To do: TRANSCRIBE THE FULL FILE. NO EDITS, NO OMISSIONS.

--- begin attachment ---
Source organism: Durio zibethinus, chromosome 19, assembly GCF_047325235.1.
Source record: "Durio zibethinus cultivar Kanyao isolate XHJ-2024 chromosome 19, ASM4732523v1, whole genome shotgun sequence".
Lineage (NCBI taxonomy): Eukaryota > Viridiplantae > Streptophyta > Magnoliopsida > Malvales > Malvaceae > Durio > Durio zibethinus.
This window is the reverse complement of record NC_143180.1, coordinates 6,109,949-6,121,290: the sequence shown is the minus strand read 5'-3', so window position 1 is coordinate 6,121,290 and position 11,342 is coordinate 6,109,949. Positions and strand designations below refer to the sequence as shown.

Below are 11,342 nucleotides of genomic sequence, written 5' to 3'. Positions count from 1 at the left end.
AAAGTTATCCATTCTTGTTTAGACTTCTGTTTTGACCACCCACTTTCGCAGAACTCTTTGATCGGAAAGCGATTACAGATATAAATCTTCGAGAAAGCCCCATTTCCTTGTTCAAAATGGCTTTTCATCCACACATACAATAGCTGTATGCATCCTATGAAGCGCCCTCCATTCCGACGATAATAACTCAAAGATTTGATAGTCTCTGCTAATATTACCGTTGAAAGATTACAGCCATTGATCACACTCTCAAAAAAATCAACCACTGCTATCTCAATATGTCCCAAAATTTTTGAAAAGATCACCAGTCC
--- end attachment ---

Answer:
Source organism: Durio zibethinus, chromosome 19, assembly GCF_047325235.1.
Source record: "Durio zibethinus cultivar Kanyao isolate XHJ-2024 chromosome 19, ASM4732523v1, whole genome shotgun sequence".
Lineage (NCBI taxonomy): Eukaryota > Viridiplantae > Streptophyta > Magnoliopsida > Malvales > Malvaceae > Durio > Durio zibethinus.
This window is the reverse complement of record NC_143180.1, coordinates 6,109,949-6,121,290: the sequence shown is the minus strand read 5'-3', so window position 1 is coordinate 6,121,290 and position 11,342 is coordinate 6,109,949. Positions and strand designations below refer to the sequence as shown.

Below are 11,342 nucleotides of genomic sequence, written 5' to 3'. Positions count from 1 at the left end.
AAAGTTATCCATTCTTGTTTAGACTTCTGTTTTGACCACCCACTTTCGCAGAACTCTTTGATCGGAAAGCGATTACAGATATAAATCTTCGAGAAAGCCCCATTTCCTTGTTCAAAATGGCTTTTCATCCACACATACAATAGCTGTATGCATCCTATGAAGCGCCCTCCATTCCGACGATAATAACTCAAAGATTTGATAGTCTCTGCTAATATTACCGTTGAAAGATTACAGCCATTGATCACACTCTCAAAAAAATCAACCACTGCTATCTCAATATGTCCCAAAATTTTTGAAAAGATCACCAGTCC